Taylor, Jr. Dick. "Joseph as Hero in Joseph Andrews." Tulane Studies in English 7 (1957): 91-109. Rpt in Joseph Andrews: A Norton Critical Edition. Homer Goldberg, Ed. New York: W.W. Norton & Co., 1987.

Need Writing Help?

Get feedback on grammar, clarity, concision and logic instantly.

Check your paper »

Analysis Of Joseph Conrad 's Heart Of Darkness Essay

- On the surface, Joseph Conrad’s Heart of Darkness appears to be chiefly male¬-driven which leaves little room for a feminist literary analysis. The narrator, Marlow, maintains an impertinent depiction of the female characters as two ¬dimensional caricatures instead of genuine people while also striving to entrap the gender within his chauvinistic narration. However, despite the patriarchal and imperialist overtones written and narrated throughout the text, a feminist critique may reveal important ways in which the Mistress and the Intended defy this marginalized dominion....   [tags: Western world, Western culture, Gender role]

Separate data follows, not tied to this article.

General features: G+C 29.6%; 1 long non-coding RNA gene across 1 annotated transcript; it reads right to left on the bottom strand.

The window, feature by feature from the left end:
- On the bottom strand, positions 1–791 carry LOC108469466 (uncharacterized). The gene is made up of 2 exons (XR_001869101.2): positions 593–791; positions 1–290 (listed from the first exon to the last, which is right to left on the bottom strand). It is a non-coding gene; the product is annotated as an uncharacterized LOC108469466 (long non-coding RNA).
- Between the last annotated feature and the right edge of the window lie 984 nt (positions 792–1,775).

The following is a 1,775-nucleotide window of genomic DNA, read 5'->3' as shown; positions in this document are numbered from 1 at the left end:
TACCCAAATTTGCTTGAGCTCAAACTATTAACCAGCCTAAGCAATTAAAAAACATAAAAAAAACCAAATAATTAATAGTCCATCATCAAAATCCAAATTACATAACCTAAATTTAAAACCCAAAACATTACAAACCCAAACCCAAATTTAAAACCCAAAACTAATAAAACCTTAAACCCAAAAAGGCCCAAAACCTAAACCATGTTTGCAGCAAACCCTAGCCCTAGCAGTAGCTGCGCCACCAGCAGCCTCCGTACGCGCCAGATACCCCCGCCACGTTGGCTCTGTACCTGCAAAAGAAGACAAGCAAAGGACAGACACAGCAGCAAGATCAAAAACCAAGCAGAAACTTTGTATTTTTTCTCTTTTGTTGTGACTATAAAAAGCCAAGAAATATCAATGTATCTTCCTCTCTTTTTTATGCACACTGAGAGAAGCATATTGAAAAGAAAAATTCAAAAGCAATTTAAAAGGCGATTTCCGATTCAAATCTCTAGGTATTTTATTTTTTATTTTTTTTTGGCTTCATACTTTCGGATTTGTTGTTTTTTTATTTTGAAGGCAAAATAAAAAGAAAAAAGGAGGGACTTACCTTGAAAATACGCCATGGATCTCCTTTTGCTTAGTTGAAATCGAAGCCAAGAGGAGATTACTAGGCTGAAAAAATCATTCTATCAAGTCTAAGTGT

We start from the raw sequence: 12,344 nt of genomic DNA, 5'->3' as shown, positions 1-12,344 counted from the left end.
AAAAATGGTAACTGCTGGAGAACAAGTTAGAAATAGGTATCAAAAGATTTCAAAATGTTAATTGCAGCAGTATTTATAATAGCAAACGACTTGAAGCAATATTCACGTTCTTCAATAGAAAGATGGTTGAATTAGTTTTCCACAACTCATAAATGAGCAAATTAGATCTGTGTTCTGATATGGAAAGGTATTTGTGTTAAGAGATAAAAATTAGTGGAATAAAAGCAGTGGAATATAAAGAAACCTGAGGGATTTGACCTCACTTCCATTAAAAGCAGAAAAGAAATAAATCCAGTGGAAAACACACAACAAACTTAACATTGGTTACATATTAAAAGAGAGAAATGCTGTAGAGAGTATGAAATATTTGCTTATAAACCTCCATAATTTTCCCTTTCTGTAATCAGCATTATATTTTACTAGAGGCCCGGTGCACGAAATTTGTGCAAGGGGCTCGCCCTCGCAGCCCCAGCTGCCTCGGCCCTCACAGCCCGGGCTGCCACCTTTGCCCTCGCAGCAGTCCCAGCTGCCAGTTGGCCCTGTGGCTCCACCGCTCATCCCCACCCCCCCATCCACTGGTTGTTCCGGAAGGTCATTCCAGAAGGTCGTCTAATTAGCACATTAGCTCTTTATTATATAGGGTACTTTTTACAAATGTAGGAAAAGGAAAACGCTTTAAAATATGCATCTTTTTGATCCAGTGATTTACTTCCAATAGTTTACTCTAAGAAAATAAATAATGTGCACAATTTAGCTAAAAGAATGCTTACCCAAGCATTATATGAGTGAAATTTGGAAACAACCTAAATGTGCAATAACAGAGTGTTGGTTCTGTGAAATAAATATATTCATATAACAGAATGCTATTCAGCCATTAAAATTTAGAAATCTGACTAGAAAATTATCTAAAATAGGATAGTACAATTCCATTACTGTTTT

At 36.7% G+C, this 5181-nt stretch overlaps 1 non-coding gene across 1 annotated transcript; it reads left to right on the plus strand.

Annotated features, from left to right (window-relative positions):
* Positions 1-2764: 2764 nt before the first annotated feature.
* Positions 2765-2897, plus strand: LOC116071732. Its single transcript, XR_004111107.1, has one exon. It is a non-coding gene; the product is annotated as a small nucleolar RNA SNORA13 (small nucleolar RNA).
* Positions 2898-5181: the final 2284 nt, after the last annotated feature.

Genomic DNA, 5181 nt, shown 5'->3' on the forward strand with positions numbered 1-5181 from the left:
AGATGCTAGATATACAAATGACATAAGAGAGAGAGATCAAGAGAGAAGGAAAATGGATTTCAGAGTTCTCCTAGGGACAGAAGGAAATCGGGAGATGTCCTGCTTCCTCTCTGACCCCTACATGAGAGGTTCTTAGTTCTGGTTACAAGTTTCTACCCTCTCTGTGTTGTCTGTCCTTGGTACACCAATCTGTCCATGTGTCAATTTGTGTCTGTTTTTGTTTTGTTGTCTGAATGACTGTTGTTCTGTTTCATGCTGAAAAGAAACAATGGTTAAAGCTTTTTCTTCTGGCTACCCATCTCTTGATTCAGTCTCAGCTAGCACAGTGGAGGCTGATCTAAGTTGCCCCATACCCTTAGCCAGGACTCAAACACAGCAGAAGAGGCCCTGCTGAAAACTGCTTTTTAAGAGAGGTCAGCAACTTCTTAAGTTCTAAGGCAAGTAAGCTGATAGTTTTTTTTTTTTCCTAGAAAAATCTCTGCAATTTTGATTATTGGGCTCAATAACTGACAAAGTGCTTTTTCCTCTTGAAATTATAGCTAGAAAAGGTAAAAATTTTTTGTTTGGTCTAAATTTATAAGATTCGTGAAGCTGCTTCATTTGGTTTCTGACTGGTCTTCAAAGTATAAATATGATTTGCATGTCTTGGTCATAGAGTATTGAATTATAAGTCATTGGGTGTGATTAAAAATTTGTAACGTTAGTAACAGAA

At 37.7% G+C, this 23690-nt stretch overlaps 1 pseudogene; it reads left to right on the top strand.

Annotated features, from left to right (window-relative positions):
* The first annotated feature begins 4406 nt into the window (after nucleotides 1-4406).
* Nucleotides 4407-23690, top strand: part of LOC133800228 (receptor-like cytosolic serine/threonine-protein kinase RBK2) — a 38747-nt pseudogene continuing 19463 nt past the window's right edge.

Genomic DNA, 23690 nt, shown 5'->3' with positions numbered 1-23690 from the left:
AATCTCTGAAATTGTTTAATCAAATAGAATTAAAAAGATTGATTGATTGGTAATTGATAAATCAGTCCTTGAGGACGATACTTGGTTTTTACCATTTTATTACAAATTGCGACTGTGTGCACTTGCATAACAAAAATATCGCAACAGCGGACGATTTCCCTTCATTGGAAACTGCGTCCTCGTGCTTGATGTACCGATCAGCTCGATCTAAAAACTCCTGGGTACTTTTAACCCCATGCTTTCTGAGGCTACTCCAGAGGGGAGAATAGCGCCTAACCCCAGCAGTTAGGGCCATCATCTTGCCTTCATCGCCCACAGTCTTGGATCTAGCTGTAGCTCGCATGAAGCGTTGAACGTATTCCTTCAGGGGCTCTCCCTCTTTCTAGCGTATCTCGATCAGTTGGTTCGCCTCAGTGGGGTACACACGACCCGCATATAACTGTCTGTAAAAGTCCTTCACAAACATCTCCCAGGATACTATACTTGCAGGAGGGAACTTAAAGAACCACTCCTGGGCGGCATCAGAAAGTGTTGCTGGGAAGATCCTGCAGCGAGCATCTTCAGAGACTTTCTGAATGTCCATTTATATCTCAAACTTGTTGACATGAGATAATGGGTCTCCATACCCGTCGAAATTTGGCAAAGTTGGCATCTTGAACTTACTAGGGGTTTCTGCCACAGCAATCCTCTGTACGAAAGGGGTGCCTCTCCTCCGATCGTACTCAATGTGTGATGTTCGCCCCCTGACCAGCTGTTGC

Powerful Essays
1215 words (3.5 pages)

Gender Role In Joseph Conrad’s Heart of Darkness Essay

- Gender Role In Joseph Conrad’s Heart of Darkness For the most part people who read Heart of Darkness by Joseph Conrad may feel that the novella is strictly a story of exploration and racial discrimination. But to Johanna Smith who wrote “’Too Beautiful Altogether’: Ideologies of Gender and Empire in Heart of Darkness” it is much more than that. Johanna Smith along with Wallace Watson and Rita A. Bergenholtz agree that throughout Heart of Darkness there are tones of gender prejudice, but the way that these three different authors perceive and interpret those gender tones are to a certain extent different....   [tags: Literacy Analysis ]

Powerful Essays
1437 words (4.1 pages)

Analysis Of ' Heart Of Darkness ' Essay example

- Heart of Darkness is a tale of one man’s frightening journey to the Congo named Marlow. He recalls his time as an agent for the Belgian Company. He speaks about the brutality, hatred, and evil of those trying to colonize and the native Africans that are fighting for their territory. During this journey he saves a fellow agent that goes mad due to him succumbing to mental and environmental issues and unfortunately tragically dies. Through the Narrator who tells the story and Point of View from which the story is told, we get a better understanding of the overall theme, which is the hypocrisy of imperialism, the madness it causes, the absurdity of evilness, and how anyone is capable of evil....   [tags: First-person narrative, Narrative]

Powerful Essays
1131 words (3.2 pages)